3. “Stormy Weather/If You Believe, by Lena Horne: Live On Broadway
I remember my father coming home one night with tears in his eyes, saying he’d seen the best performance ever: Lena Horne. He saw her perform three times, taking me along once where we sat in the front-row. I still remember Horne’s sweat rolling down her chest, the elegant fabric of her dress sticking to her, how she embodied her life story. This reinterpretation of “Stormy Weather” cuts to the core of loss, forces you down the well that is grief. “If You Believe” follows it and kicks your ass out of any form of sadness and self-negation. In other words, Horne demands you wise up and keep going.
4. Jacques Brel’s “Ne me quitte pas,” Performed by Ladisi: Royal Albert Hall, 2019
When Ducu died in 2019, I could not feel. I could only search the internet for answers. And then I found this amazing performance by Ladisi, and I played it over and over. This is the only song that helped me cry, and I played it while writing a good portion of the end of the book. Iggy Pop’s performance of this classic Brel tune is great, but it’s Ladisi who gets at the stupid hopelessness and the ways we hold on even when love is dead.
5. Kurt Weill’s “September Song,” Performed by Lotte Lenya
During the scam (not knowing it was a scam), I wrote a screenplay for Diana Ross. The pandemic was at its height and I had nothing but memory and imagination. I wrote a script about a mother and daughter, a hidden secret, and a violent coup in the United States that Diana (all decked out in black) fights on the streets. I heard this song in my head. I heard Lotte Lenya, her craggy, weird, and elegant phrasing, and I wrote and wrote and wrote. Sometimes a performance is timeless because of its style; that’s the case with this one, though buried deep, Lenya also sounds like she is being forced to reconcile to the truth. Age gets you in the end.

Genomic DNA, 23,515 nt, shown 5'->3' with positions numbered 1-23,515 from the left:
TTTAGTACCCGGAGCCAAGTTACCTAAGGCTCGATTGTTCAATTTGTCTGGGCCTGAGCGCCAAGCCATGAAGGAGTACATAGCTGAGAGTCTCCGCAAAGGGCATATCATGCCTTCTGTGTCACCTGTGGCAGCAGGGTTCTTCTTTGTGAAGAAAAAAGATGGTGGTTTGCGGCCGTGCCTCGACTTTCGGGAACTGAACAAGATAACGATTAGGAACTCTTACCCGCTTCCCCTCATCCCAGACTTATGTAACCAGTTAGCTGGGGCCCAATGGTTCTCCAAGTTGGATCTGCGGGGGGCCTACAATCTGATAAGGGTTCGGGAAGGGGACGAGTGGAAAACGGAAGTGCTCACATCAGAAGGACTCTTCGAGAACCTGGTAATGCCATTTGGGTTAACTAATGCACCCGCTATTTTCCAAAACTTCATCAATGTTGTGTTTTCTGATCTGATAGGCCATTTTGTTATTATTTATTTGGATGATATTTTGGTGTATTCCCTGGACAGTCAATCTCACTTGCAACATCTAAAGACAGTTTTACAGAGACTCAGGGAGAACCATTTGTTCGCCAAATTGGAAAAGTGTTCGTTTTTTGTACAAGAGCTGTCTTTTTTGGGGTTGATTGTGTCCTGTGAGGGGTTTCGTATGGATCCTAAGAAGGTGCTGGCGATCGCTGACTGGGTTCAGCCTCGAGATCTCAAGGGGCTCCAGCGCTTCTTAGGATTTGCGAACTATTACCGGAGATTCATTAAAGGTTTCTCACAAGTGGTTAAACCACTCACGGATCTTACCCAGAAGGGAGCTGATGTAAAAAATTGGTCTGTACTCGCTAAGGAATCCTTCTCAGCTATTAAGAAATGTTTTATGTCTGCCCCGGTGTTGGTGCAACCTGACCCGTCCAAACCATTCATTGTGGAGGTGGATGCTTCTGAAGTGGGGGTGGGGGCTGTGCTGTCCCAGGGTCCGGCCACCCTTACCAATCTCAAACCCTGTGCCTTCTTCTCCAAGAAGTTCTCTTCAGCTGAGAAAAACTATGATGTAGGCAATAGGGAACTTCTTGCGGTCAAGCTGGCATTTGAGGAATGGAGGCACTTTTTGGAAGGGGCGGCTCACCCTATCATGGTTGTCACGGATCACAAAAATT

6. Miles Davis Quintet: Teatro dell'Arte, Milan, Italy, October 11th, 1964
Discovering I was caught in a scam, I listened to jazz, exclusively. I also thought a great deal about how Davis fled the U. S. for Europe, and how artists still or at least often have to split this scene for one that’s free from our history. Dissonance and counterpoint are vital frameworks for responding to our country’s many ills, including its racism. As nationalism rears its ugly head, I turn to Davis over and over again to see what great bravery looks like: blowing your horn and listening at a level most can’t dream of, and finally, telling it like it is, one note at a time.
Sarah Kornfeld is the author of The True: A Trilogy of Ghosts, What Stella Sees, and The Lovedeath of Clowns. She is the founder of Rising Media, a research and consulting company serving the ecosystem of the creative economy (museums, policymakers, guilds, and cultural institutions). Graduate of Sarah Lawrence College, she lives by the sea in the Bay Area of California.